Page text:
TV sports advertisers grapple with NFL, college football rescheduling games

Ad buyers had hoped that the NFL and college football would help to make up for the lower than expected viewership for major sports in August and September. However, the rescheduling of games as players and high-profile coaches test positive for coronavirus is putting TV advertisers on edge and dampened demand for college football in particular.

“As it relates to just sheer buying of college football, it’s a slow marketplace, primarily because of the uncertainty and ambiguity,” said Larry Mann, head of media at sports marketing agency rEvolution. 

That uncertainty was amplified this week with multiple college football games set for this Saturday being postponed. On Oct. 12, the SEC postponed its first game after opening its season on Sept. 26. Then on Oct. 14, a high-profile match-up between Florida and LSU was postponed, and the head coach of Alabama Nick Saban announced he had tested posted for coronavirus. As of this writing, Alabama’s game against Georgia — the biggest game scheduled for Oct. 17 — was still set to take place, but the surge in coronavirus cases has unsettled an already shaky TV advertising market.

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After the crisis led many advertisers to significantly cut their TV ad spending in the spring — national TV ad spending dropped by 27% in April — many TV ad industry executives had expected that there would be a significant rush of demand into the marketplace in the fourth quarter, as businesses recovered and programming tentpoles like the NFL and college football returned to TV. But that has yet to play out.

“I wouldn’t characterize what we’ve seen as a significant uptick in demand. We’re still seeing a depressed marketplace. The uncertainty is causing it to be more depressed,” said Ron Blevins, vp of media at TV ad buying agency Marketing Architects.

TV networks had prepared for this dynamic to an extent. Most of their football inventory is secured in long-term deals, between corporate sponsorships and upfront commitments. For example, one agency executive speculated that 50% to 60% of ESPN’s college football inventory is locked up in multi-year sponsorship deals.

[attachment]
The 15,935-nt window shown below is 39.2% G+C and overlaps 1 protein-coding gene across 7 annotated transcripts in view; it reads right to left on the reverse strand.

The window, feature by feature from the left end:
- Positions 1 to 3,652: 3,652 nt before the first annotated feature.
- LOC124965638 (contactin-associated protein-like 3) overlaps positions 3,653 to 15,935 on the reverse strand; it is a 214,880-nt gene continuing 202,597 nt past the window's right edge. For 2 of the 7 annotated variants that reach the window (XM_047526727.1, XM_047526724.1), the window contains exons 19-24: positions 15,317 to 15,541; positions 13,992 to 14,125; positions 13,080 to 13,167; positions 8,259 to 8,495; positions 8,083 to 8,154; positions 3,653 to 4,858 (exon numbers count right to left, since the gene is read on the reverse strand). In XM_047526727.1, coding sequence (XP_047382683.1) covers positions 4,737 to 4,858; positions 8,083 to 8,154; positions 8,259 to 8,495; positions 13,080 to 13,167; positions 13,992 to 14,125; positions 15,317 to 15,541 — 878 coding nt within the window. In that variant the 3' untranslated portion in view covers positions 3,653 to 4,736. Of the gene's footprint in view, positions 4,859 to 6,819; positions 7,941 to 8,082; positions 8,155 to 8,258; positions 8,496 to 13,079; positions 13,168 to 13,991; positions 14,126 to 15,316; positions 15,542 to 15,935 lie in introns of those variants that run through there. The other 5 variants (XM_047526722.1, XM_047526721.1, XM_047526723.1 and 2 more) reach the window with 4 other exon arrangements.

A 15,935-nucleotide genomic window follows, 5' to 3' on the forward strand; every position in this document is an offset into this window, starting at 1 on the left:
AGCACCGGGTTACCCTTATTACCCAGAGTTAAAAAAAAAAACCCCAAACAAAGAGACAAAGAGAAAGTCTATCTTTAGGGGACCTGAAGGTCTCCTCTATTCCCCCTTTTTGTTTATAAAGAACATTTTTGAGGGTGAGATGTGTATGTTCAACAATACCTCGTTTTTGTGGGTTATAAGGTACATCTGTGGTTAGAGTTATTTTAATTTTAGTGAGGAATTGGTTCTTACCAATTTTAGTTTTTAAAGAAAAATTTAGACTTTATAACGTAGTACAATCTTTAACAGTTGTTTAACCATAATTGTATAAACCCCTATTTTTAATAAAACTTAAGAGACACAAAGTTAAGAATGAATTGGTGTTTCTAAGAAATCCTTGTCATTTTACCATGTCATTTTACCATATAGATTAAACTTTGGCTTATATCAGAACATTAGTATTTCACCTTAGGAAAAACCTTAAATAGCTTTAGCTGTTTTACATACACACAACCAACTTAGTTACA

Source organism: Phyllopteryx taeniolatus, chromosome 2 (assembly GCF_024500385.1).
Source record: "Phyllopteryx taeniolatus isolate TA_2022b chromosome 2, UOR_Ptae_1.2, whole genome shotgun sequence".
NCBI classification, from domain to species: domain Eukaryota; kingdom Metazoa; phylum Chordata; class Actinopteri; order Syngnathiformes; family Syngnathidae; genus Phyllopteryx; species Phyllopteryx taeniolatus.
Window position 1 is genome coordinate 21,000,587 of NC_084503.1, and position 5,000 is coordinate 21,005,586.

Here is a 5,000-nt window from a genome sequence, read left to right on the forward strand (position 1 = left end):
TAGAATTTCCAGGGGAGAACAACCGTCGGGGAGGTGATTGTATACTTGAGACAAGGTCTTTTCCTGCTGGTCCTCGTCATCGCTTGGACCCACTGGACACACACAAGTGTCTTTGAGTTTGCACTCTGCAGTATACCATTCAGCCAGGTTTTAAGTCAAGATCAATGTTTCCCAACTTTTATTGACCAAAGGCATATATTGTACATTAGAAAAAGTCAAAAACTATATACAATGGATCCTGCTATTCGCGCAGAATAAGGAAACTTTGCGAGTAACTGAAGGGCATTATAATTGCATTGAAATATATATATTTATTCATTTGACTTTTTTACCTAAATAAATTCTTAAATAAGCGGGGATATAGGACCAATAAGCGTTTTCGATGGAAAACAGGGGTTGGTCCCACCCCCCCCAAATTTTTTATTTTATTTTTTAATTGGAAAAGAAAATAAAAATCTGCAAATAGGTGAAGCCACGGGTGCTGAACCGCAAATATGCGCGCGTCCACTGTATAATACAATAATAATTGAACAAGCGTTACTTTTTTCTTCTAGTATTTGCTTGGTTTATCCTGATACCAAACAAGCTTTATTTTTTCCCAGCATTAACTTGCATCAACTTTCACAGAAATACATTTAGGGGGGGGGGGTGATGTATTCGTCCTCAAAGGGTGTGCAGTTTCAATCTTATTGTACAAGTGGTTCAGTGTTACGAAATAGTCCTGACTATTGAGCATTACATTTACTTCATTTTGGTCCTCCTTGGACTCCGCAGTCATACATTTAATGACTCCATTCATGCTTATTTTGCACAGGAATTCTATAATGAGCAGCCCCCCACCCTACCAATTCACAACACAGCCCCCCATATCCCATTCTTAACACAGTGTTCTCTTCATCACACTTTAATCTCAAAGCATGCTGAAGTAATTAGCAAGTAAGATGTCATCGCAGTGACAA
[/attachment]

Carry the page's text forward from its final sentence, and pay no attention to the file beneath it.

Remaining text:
Additionally, this year networks had pushed some advertisers that wanted to buy their football inventory to sign commitments allowing the networks to run ads against a network’s other programming if football ratings fell short of the guaranteed amounts. Meanwhile, networks have refrained from offering guarantees to some advertisers buying their football inventory in the so-called “scatter” market, where networks sell the inventory left unclaimed by upfront advertisers. “A lot of networks are making us purchase on a non-guaranteed basis,” said a second agency executive.

Of course, this being 2020, the situation could still change. The Big Ten conference will start its season on Oct. 23 to add more inventory to the market or help to offset any lost inventory from future game postponements or cancelations. But, taking advantage of the depressed demand, advertisers may choose to wait a little longer to see how the season shakes out before buying ads against games scheduled for November and December. “Brands are, unfortunately, going to be able to wait all the way up until early November if they want to commit,” Mann said.

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